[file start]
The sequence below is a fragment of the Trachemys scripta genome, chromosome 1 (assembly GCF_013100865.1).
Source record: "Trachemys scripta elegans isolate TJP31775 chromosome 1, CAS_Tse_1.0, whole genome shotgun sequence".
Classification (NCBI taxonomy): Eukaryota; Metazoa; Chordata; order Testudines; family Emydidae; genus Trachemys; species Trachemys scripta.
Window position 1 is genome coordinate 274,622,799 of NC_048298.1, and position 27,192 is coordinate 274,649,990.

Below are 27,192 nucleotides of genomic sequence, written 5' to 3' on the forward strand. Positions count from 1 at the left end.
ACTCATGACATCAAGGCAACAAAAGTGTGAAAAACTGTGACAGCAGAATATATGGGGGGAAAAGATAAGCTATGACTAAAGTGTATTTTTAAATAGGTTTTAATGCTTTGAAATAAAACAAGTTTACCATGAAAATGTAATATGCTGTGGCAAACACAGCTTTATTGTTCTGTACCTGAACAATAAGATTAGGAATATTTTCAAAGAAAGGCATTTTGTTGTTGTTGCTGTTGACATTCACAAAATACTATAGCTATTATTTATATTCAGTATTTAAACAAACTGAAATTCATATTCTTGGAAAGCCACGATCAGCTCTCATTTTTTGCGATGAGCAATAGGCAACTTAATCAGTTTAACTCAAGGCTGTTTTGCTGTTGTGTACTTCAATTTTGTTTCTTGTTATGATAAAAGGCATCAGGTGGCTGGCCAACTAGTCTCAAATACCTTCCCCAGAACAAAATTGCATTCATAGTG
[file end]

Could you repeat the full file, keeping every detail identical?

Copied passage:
The sequence below is a fragment of the Trachemys scripta genome, chromosome 1 (assembly GCF_013100865.1).
Source record: "Trachemys scripta elegans isolate TJP31775 chromosome 1, CAS_Tse_1.0, whole genome shotgun sequence".
Classification (NCBI taxonomy): Eukaryota; Metazoa; Chordata; order Testudines; family Emydidae; genus Trachemys; species Trachemys scripta.
Window position 1 is genome coordinate 274,622,799 of NC_048298.1, and position 27,192 is coordinate 274,649,990.

Below are 27,192 nucleotides of genomic sequence, written 5' to 3' on the forward strand. Positions count from 1 at the left end.
ACTCATGACATCAAGGCAACAAAAGTGTGAAAAACTGTGACAGCAGAATATATGGGGGGAAAAGATAAGCTATGACTAAAGTGTATTTTTAAATAGGTTTTAATGCTTTGAAATAAAACAAGTTTACCATGAAAATGTAATATGCTGTGGCAAACACAGCTTTATTGTTCTGTACCTGAACAATAAGATTAGGAATATTTTCAAAGAAAGGCATTTTGTTGTTGTTGCTGTTGACATTCACAAAATACTATAGCTATTATTTATATTCAGTATTTAAACAAACTGAAATTCATATTCTTGGAAAGCCACGATCAGCTCTCATTTTTTGCGATGAGCAATAGGCAACTTAATCAGTTTAACTCAAGGCTGTTTTGCTGTTGTGTACTTCAATTTTGTTTCTTGTTATGATAAAAGGCATCAGGTGGCTGGCCAACTAGTCTCAAATACCTTCCCCAGAACAAAATTGCATTCATAGTG